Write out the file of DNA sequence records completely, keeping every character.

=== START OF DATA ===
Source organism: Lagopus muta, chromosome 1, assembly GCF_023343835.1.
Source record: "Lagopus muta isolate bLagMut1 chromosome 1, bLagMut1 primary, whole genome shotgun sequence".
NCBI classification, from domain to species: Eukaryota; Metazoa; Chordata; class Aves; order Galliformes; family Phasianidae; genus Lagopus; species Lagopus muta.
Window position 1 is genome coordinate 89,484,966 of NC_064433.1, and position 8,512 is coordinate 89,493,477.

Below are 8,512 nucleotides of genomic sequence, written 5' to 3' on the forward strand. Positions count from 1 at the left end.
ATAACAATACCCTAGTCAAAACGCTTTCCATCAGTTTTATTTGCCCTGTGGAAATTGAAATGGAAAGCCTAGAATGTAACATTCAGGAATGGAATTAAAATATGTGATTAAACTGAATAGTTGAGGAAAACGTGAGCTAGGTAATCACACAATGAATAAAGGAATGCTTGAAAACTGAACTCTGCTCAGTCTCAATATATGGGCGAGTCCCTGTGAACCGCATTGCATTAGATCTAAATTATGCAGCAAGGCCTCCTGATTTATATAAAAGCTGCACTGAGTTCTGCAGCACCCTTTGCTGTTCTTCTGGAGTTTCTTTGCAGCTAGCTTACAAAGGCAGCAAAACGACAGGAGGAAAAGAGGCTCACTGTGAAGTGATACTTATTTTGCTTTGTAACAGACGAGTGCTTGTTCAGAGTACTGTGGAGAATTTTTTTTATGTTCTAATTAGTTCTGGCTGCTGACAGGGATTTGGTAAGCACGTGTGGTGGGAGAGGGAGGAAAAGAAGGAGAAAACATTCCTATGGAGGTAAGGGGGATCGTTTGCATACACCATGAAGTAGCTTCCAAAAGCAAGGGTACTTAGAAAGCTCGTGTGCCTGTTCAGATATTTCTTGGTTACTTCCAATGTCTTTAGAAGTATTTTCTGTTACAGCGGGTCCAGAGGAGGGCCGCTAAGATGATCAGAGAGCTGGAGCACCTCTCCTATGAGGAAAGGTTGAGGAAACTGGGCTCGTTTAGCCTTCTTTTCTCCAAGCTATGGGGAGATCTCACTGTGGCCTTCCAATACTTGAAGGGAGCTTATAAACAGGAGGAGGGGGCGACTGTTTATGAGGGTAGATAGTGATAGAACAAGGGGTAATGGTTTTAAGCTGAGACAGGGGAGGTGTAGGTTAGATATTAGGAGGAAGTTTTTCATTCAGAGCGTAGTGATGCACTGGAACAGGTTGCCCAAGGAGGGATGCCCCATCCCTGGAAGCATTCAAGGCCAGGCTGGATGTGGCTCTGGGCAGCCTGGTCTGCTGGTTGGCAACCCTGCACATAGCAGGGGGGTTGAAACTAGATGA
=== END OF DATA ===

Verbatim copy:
Source organism: Lagopus muta, chromosome 1, assembly GCF_023343835.1.
Source record: "Lagopus muta isolate bLagMut1 chromosome 1, bLagMut1 primary, whole genome shotgun sequence".
NCBI classification, from domain to species: Eukaryota; Metazoa; Chordata; class Aves; order Galliformes; family Phasianidae; genus Lagopus; species Lagopus muta.
Window position 1 is genome coordinate 89,484,966 of NC_064433.1, and position 8,512 is coordinate 89,493,477.

Below are 8,512 nucleotides of genomic sequence, written 5' to 3' on the forward strand. Positions count from 1 at the left end.
ATAACAATACCCTAGTCAAAACGCTTTCCATCAGTTTTATTTGCCCTGTGGAAATTGAAATGGAAAGCCTAGAATGTAACATTCAGGAATGGAATTAAAATATGTGATTAAACTGAATAGTTGAGGAAAACGTGAGCTAGGTAATCACACAATGAATAAAGGAATGCTTGAAAACTGAACTCTGCTCAGTCTCAATATATGGGCGAGTCCCTGTGAACCGCATTGCATTAGATCTAAATTATGCAGCAAGGCCTCCTGATTTATATAAAAGCTGCACTGAGTTCTGCAGCACCCTTTGCTGTTCTTCTGGAGTTTCTTTGCAGCTAGCTTACAAAGGCAGCAAAACGACAGGAGGAAAAGAGGCTCACTGTGAAGTGATACTTATTTTGCTTTGTAACAGACGAGTGCTTGTTCAGAGTACTGTGGAGAATTTTTTTTATGTTCTAATTAGTTCTGGCTGCTGACAGGGATTTGGTAAGCACGTGTGGTGGGAGAGGGAGGAAAAGAAGGAGAAAACATTCCTATGGAGGTAAGGGGGATCGTTTGCATACACCATGAAGTAGCTTCCAAAAGCAAGGGTACTTAGAAAGCTCGTGTGCCTGTTCAGATATTTCTTGGTTACTTCCAATGTCTTTAGAAGTATTTTCTGTTACAGCGGGTCCAGAGGAGGGCCGCTAAGATGATCAGAGAGCTGGAGCACCTCTCCTATGAGGAAAGGTTGAGGAAACTGGGCTCGTTTAGCCTTCTTTTCTCCAAGCTATGGGGAGATCTCACTGTGGCCTTCCAATACTTGAAGGGAGCTTATAAACAGGAGGAGGGGGCGACTGTTTATGAGGGTAGATAGTGATAGAACAAGGGGTAATGGTTTTAAGCTGAGACAGGGGAGGTGTAGGTTAGATATTAGGAGGAAGTTTTTCATTCAGAGCGTAGTGATGCACTGGAACAGGTTGCCCAAGGAGGGATGCCCCATCCCTGGAAGCATTCAAGGCCAGGCTGGATGTGGCTCTGGGCAGCCTGGTCTGCTGGTTGGCAACCCTGCACATAGCAGGGGGGTTGAAACTAGATGA